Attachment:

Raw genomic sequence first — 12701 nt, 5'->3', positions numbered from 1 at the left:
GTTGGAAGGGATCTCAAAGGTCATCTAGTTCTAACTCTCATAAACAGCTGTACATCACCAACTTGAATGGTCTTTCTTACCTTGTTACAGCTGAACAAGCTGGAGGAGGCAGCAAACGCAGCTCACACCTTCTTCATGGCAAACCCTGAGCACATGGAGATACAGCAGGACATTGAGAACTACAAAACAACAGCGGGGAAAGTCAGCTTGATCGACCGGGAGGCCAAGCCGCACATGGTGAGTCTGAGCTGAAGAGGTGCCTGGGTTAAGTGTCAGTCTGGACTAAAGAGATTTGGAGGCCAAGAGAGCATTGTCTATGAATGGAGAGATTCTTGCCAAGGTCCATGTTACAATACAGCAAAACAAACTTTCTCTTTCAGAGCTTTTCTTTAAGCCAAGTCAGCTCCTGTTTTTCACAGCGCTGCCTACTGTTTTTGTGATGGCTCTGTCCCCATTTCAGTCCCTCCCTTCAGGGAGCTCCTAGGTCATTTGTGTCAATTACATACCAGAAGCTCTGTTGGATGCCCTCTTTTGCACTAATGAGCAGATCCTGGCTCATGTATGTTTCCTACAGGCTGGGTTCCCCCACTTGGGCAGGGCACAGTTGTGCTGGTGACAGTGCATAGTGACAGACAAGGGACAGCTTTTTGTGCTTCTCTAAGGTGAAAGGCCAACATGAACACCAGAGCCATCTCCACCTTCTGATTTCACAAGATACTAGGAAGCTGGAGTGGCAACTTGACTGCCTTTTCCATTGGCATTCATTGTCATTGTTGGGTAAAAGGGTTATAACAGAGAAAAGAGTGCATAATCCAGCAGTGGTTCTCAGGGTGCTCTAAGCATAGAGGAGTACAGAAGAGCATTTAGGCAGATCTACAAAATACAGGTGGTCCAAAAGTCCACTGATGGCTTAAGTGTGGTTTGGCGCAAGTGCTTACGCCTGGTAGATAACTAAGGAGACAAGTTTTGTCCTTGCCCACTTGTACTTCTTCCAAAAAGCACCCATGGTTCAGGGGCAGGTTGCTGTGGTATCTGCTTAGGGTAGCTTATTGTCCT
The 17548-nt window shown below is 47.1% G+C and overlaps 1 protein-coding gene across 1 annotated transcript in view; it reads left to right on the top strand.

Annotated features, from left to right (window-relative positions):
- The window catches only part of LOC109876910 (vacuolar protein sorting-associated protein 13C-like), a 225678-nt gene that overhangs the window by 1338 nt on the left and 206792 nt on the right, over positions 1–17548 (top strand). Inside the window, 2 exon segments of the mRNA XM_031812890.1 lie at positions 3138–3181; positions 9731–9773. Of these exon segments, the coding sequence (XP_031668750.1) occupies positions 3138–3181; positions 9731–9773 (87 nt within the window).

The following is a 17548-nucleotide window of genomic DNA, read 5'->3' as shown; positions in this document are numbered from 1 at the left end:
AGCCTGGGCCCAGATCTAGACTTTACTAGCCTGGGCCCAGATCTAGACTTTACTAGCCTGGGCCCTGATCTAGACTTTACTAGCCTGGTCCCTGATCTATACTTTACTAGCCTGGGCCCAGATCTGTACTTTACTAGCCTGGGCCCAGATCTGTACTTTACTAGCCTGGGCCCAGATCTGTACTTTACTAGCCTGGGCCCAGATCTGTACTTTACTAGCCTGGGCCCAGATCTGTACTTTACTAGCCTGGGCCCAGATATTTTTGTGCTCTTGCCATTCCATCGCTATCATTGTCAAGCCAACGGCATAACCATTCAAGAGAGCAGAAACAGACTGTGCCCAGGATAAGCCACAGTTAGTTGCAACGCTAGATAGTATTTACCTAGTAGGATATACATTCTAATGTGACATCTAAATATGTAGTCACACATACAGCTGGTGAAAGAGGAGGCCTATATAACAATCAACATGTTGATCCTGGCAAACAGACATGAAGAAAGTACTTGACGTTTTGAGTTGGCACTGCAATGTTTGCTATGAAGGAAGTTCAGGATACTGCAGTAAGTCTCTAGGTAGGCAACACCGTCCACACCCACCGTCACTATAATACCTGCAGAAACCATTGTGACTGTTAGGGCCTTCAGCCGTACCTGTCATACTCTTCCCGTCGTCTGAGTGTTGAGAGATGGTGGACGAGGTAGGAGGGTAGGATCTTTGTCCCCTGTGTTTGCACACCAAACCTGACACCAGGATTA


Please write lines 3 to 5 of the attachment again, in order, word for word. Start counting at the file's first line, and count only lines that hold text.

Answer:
The 17548-nt window shown below is 47.1% G+C and overlaps 1 protein-coding gene across 1 annotated transcript in view; it reads left to right on the top strand.

Annotated features, from left to right (window-relative positions):
- The window catches only part of LOC109876910 (vacuolar protein sorting-associated protein 13C-like), a 225678-nt gene that overhangs the window by 1338 nt on the left and 206792 nt on the right, over positions 1–17548 (top strand). Inside the window, 2 exon segments of the mRNA XM_031812890.1 lie at positions 3138–3181; positions 9731–9773. Of these exon segments, the coding sequence (XP_031668750.1) occupies positions 3138–3181; positions 9731–9773 (87 nt within the window).